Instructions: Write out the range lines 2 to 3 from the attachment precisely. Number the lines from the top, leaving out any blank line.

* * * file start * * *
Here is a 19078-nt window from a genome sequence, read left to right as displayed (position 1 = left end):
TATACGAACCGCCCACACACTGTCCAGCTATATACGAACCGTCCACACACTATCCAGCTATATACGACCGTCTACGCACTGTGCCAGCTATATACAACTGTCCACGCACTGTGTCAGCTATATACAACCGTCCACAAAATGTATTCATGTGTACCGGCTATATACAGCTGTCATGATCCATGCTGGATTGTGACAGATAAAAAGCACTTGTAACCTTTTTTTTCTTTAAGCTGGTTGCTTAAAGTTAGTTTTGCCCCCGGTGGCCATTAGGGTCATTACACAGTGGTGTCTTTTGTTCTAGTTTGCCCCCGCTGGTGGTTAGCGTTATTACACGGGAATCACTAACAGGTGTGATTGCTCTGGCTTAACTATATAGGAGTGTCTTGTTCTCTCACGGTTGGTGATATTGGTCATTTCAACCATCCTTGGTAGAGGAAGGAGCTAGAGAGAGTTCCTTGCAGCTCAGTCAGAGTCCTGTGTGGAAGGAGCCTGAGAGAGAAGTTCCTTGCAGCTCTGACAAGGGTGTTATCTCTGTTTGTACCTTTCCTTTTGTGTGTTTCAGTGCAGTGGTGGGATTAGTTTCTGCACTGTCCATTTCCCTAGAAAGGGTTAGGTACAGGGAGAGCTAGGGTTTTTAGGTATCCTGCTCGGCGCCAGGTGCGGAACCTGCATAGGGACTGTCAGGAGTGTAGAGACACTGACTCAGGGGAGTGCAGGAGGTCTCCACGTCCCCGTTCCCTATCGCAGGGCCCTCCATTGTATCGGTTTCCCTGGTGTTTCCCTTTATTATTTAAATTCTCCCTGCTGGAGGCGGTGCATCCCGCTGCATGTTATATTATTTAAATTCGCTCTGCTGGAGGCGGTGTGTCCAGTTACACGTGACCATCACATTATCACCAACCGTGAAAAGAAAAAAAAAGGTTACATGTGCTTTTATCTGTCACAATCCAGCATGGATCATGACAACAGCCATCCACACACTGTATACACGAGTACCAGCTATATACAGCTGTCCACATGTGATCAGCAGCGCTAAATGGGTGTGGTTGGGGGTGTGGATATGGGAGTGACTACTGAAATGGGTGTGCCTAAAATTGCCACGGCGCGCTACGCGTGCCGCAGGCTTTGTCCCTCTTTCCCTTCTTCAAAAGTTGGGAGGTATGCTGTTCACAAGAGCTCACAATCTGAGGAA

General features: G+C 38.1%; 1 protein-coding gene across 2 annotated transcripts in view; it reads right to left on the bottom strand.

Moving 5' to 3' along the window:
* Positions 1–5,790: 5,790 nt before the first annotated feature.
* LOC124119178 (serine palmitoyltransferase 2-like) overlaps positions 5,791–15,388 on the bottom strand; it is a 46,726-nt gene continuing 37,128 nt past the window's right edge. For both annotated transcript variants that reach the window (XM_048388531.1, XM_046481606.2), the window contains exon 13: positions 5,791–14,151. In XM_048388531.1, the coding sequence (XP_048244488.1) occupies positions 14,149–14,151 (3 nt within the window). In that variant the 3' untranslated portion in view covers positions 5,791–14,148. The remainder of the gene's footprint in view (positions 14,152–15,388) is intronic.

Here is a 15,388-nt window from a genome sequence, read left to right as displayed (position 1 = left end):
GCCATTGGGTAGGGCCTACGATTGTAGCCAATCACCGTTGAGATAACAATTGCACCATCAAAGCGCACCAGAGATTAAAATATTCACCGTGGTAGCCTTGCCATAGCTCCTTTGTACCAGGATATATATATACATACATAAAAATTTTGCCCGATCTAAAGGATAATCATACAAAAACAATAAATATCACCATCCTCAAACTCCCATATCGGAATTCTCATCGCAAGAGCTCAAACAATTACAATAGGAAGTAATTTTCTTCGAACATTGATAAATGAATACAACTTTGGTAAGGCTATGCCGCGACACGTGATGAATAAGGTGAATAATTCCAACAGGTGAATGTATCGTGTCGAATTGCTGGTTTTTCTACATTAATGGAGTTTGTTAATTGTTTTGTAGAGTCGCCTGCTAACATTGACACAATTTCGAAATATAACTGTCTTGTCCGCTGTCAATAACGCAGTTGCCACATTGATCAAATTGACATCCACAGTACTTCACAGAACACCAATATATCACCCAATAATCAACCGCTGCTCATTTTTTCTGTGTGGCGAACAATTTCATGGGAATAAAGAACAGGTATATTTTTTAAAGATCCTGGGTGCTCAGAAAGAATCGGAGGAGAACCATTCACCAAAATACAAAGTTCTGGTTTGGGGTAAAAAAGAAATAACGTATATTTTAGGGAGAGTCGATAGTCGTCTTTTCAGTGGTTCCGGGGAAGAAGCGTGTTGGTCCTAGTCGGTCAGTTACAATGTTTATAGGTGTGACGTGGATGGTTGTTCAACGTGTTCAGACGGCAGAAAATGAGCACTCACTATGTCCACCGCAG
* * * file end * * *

TATACGAACCGCCCACACACTGTCCAGCTATATACGAACCGTCCACACACTATCCAGCTATATACGACCGTCTACGCACTGTGCCAGCTATATACAACTGTCCACGCACTGTGTCAGCTATATACAACCGTCCACAAAATGTATTCATGTGTACCGGCTATATACAGCTGTCATGATCCATGCTGGATTGTGACAGATAAAAAGCACTTGTAACCTTTTTTTTCTTTAAGCTGGTTGCTTAAAGTTAGTTTTGCCCCCGGTGGCCATTAGGGTCATTACACAGTGGTGTCTTTTGTTCTAGTTTGCCCCCGCTGGTGGTTAGCGTTATTACACGGGAATCACTAACAGGTGTGATTGCTCTGGCTTAACTATATAGGAGTGTCTTGTTCTCTCACGGTTGGTGATATTGGTCATTTCAACCATCCTTGGTAGAGGAAGGAGCTAGAGAGAGTTCCTTGCAGCTCAGTCAGAGTCCTGTGTGGAAGGAGCCTGAGAGAGAAGTTCCTTGCAGCTCTGACAAGGGTGTTATCTCTGTTTGTACCTTTCCTTTTGTGTGTTTCAGTGCAGTGGTGGGATTAGTTTCTGCACTGTCCATTTCCCTAGAAAGGGTTAGGTACAGGGAGAGCTAGGGTTTTTAGGTATCCTGCTCGGCGCCAGGTGCGGAACCTGCATAGGGACTGTCAGGAGTGTAGAGACACTGACTCAGGGGAGTGCAGGAGGTCTCCACGTCCCCGTTCCCTATCGCAGGGCCCTCCATTGTATCGGTTTCCCTGGTGTTTCCCTTTATTATTTAAATTCTCCCTGCTGGAGGCGGTGCATCCCGCTGCATGTTATATTATTTAAATTCGCTCTGCTGGAGGCGGTGTGTCCAGTTACACGTGACCATCACATTATCACCAACCGTGAAAAGAAAAAAAAAGGTTACATGTGCTTTTATCTGTCACAATCCAGCATGGATCATGACAACAGCCATCCACACACTGTATACACGAGTACCAGCTATATACAGCTGTCCACATGTGATCAGCAGCGCTAAATGGGTGTGGTTGGGGGTGTGGATATGGGAGTGACTACTGAAATGGGTGTGCCTAAAATTGCCACGGCGCGCTACGCGTGCCGCAGGCTTTGTCCCTCTTTCCCTTCTTCAAAAGTTGGGAGGTATGCTGTTCACAAGAGCTCACAATCTGAGGAA

General features: G+C 38.1%; 1 protein-coding gene across 2 annotated transcripts in view; it reads right to left on the bottom strand.